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Listening to the stars

Physicist Pierre Kaufmann was one of the pioneers of radio astronomy and solar physics in Brazil

Public domain image Kaufmann, who died at the age of 78, became a leading figure in radio astronomy in BrazilPublic domain image

Pierre Kaufmann’s fascination with astronomy began back in his childhood, when he observed the trail of light left behind by shooting stars streaking through the sky at the ranch where he lived with his parents and brother, in Aix-en-Provence in the south of France. His desire to understand this and other celestial phenomena led him to pursue a career in physics, and years later he would become one of the pioneers of radio astronomy in Brazil. Kaufmann died in São Paulo on February 17, 2016, at the age of 78.

Kaufmann came to Brazil in 1941 with his family, fleeing World War II. In 1957, when he was 19, he began his undergraduate studies in physics at the Mackenzie Presbyterian University School of Philosophy, Sciences and Literature in São Paulo. Before that, in 1954 he joined the Association of Amateur Astronomers, which set up the first radio telescope in Brazil in 1962 at the Ibirapuera Planetarium. In 1960, the association became part of the newly formed Mackenzie Radio Astronomy and Astrophysics Center (Craam).

“Professor Kaufmann was the father of radio astronomy research in São Paulo, having obtained FAPESP support for a project on radio stars back in 1962,” FAPESP Scientific Director Carlos Henrique de Brito Cruz tells Agência FAPESP. “With a highly successful career, he made a strong contribution to the development of science and technology in the state of São Paulo.” Astronomer Jacques Lepine of the Institute of Astronomy, Geophysics and Atmospheric Sciences of the University of São Paulo (IAG-USP) says that “Kaufmann played an important role in radio astronomy research and helped make it possible to build a radio telescope in the city of Campos do Jordão in 1964 and later in Atibaia.”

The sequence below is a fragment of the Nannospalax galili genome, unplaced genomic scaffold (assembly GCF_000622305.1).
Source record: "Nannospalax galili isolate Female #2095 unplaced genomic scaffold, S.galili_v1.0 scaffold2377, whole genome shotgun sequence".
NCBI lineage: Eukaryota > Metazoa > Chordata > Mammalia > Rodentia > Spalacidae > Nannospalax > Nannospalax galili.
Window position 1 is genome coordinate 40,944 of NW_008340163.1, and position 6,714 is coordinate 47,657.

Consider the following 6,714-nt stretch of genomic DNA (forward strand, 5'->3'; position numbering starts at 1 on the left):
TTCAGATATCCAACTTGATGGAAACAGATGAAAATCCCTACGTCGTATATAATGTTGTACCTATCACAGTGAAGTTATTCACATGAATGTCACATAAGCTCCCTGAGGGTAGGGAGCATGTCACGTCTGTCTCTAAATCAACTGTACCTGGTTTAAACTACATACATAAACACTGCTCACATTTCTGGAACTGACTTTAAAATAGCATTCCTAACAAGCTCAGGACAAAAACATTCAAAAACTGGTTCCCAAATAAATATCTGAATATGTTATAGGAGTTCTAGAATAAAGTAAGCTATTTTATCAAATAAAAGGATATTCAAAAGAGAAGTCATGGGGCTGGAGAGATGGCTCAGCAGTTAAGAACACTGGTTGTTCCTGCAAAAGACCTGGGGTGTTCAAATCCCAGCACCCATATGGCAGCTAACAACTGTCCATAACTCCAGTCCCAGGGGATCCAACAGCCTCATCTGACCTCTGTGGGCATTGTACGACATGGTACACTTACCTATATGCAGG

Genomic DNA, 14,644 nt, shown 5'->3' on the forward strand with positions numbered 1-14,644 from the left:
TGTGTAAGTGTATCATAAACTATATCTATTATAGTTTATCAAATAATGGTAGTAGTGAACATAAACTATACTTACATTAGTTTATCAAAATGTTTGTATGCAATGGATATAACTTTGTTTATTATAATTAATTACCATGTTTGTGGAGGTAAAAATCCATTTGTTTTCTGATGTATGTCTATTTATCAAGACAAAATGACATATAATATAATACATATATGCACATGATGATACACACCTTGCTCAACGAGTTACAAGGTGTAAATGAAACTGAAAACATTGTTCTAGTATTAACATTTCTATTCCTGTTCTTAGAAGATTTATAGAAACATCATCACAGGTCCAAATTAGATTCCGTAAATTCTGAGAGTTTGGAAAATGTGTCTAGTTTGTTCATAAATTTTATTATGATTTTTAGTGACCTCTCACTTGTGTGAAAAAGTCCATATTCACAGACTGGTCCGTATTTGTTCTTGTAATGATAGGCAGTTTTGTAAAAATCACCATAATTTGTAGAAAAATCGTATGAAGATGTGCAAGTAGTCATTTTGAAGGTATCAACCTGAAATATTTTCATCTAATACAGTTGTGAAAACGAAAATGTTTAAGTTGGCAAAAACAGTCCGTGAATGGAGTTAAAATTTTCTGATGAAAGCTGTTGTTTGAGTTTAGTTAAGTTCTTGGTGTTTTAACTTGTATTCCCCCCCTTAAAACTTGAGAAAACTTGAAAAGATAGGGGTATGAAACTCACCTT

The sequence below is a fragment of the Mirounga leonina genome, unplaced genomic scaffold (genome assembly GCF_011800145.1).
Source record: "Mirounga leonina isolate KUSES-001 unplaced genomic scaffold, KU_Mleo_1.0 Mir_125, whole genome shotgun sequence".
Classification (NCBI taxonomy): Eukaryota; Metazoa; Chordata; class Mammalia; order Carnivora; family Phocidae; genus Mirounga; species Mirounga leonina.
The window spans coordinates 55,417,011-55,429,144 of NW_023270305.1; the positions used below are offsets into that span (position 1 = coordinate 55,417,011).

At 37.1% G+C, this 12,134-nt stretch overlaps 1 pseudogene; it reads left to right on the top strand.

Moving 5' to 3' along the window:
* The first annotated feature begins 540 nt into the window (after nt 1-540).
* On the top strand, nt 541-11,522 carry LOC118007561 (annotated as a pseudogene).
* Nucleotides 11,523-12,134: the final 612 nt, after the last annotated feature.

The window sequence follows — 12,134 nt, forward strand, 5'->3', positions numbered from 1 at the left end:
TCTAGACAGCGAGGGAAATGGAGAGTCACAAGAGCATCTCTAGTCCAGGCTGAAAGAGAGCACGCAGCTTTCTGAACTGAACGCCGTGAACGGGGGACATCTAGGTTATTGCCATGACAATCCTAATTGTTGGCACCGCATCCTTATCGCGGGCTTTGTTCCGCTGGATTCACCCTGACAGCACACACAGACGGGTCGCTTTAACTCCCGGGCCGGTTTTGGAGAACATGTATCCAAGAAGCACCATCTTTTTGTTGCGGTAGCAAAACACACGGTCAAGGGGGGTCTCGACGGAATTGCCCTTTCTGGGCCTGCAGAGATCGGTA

The antenna built in Atibaia was the first of its kind in the southern hemisphere and helped Kaufmann produce an extensive body of scientific works on radio astronomy and solar physics. “The installation of the radio telescope was very important for strengthening radio astronomy in Brazil and for making Kaufmann a great figure in the field,” Lepine adds.

Kaufmann was also a researcher at the Center for Semiconductor Components (CCS) of the University of Campinas (Unicamp) and associate professor at the USP Polytechnic School. He helped build the Solar Submillimeter Telescope in the Argentine Andes. There, in 2004, Kaufmann and his colleagues identified a new type of solar explosion that produces what are called T rays (see Pesquisa FAPESP Issue nº 188). “Kaufmann looked into the future and found important niches in which Brazil could make groundbreaking scientific discoveries with major impacts,” says physicist Adriana Valio, graduate course coordinator for sciences and geospatial applications at Mackenzie and coordinator of astronomy and space science for the FAPESP Office of the Scientific Director. “He was an example of determination and loyalty,” she adds.

Kaufmann published more than 200 scientific papers in addition to the book La atmósfera solar y su investigación a través de ondas radioeléctricas [The sun’s atmosphere and research through radio electric waves]. In 2016, he and his associates observed solar explosions in the 3 to 7 terahertz (THz) frequencies for the first time. The announcement was made at the annual meeting of the Solar Physics Division of the American Astronomical Society in June 2016 in Colorado, USA.